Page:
Hot Take: Facebook Is Doomed

Hot Take: Facebook Is Doomed

It's time to face facts: Facebook is in serious trouble, and its days of dominance as a marketing platform are probably numbered.

For over a decade, Facebook has reigned supreme as the go-to social media site for businesses looking to reach customers. With over 2.9 billion monthly active users, it's been hard to ignore. Thanks to its tempting promise of unparalleled audience size and targeted advertising capabilities, the social media network has convinced many marketers that it offers the greatest potential for engagement and ROI. As marketers, we’ve invested heavily in building communities and running ads on Facebook.

But its popularity and effectiveness for marketers have been deteriorating rapidly in recent years. Usage has declined sharply among younger demographics, with teens opting for newer, "cooler" apps like TikTok. Overall engagement rates on Facebook pages have dropped to low levels, organic reach has plummeted, and businesses frequently complain about poor returns from investing in Facebook ads.

Facebook’s Future Fades

The events of the past few years - from the Cambridge Analytica scandal to countless data leaks - have also severely damaged public trust in the platform. Facebook just isn't as "hip" or influential as it once was, and for many users its reputation has gone from trendy tech startup to creepy data hoarder. Marketers can’t ignore the signs that Facebook is providing diminishing returns.

When I examine the mounting statistics, they paint a bleak picture for Facebook's future as a marketing channel. In this “hot take,” I’ll discuss why the time has come for brands to start re-evaluating their Facebook marketing strategies and consider alternatives. While you may not want to jump ship yet, Facebook's glory days in the marketing world are over as audience attention shifts elsewhere.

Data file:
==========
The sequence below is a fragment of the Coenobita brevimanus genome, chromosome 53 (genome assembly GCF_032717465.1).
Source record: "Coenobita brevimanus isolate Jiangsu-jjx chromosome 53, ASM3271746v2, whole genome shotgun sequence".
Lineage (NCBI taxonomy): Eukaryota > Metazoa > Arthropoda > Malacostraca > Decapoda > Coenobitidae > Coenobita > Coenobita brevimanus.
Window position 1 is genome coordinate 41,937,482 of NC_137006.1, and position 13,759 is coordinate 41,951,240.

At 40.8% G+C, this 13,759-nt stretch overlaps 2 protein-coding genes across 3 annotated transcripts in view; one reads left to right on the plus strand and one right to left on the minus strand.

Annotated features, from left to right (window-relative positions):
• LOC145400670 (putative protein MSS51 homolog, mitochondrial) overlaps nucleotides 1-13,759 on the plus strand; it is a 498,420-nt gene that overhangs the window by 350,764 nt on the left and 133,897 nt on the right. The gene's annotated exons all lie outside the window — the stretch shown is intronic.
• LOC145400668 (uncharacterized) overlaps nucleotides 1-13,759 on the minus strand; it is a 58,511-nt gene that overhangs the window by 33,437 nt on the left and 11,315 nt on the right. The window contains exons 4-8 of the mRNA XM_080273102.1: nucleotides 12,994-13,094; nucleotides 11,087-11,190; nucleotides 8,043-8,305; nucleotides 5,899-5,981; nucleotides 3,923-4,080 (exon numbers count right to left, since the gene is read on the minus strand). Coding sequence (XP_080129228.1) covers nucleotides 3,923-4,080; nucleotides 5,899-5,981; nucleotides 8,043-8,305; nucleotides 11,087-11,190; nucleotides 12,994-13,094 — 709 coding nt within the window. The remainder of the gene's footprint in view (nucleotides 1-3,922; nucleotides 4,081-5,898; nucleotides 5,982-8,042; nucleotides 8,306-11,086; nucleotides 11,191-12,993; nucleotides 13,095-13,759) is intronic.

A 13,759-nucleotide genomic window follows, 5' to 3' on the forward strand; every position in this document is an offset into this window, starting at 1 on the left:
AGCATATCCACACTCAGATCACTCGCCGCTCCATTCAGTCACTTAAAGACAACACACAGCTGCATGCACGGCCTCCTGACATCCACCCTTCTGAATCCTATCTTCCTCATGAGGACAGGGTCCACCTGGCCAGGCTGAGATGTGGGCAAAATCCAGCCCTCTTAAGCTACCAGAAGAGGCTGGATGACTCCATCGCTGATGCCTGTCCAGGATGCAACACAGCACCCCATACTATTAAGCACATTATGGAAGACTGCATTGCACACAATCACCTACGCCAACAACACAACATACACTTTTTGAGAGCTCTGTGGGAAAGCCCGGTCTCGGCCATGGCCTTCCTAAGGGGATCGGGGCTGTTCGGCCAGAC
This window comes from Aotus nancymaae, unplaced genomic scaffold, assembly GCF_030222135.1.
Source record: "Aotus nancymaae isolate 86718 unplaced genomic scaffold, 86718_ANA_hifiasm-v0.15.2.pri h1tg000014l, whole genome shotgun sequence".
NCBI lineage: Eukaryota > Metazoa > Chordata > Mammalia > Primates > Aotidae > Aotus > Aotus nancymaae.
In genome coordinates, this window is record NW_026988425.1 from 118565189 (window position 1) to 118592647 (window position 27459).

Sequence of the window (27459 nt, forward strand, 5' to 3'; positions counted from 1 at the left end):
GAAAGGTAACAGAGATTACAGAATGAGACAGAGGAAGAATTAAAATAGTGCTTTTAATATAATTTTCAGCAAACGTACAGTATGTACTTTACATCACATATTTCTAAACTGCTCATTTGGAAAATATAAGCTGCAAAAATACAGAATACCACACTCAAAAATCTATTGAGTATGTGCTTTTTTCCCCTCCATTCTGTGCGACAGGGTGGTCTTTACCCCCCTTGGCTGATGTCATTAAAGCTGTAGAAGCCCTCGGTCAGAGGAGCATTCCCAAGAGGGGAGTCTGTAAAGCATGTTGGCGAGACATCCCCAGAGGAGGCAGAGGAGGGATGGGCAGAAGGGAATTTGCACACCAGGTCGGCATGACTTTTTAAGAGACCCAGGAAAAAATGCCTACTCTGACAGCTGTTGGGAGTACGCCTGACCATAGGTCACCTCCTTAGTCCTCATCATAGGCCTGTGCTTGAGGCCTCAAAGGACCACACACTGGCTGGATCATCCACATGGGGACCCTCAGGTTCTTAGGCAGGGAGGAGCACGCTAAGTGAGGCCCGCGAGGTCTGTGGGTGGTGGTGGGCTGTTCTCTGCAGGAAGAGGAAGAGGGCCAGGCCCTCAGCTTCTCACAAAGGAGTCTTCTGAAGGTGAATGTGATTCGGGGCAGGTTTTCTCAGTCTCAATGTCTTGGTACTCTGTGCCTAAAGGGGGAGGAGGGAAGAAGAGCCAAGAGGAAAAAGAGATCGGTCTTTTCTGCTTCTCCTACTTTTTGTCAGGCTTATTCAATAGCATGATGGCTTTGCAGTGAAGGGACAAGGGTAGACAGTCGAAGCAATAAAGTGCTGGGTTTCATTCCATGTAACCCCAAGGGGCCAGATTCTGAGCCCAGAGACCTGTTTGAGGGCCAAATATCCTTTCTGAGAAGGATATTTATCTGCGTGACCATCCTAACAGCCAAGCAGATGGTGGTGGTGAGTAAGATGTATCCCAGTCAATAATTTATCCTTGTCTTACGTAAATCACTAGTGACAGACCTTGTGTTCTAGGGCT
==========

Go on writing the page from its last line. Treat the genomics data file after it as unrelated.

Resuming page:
Pew Research bar chart showing teen use of Facebook has declined sharply since 2014

Calling Off the Engagement

It's not just Facebook's usership that is declining - engagement rates on Facebook have dropped precipitously as well. This suggests that even those users who remain active on Facebook are less attentive and responsive than they once were.

Facebook's algorithm changes have exacerbated this problem enormously. Organic posts on Facebook used to average 16% reach in 2014 but averaged as low as 5.2% in 2021. Paid advertising now accounts for the vast majority of views, as organic visibility has nearly vanished. Businesses are forced to rely on ads just to reach their existing followers.

But even Facebook ads appear to be losing potency. Many marketers complain of skyrocketing costs and lower conversion rates on FB advertising. As users scroll past promoted posts, click-through rates have dropped. And without detailed targeting data due to Apple's privacy changes, ads can't be personalized as they once were.

Between vanishing organic reach and reduction in ad performance, Facebook’s engagement is not what it used to be. Maintaining an audience requires unsustainably high ad spends, pointing to the platform's disappearing relevance among once fervent users.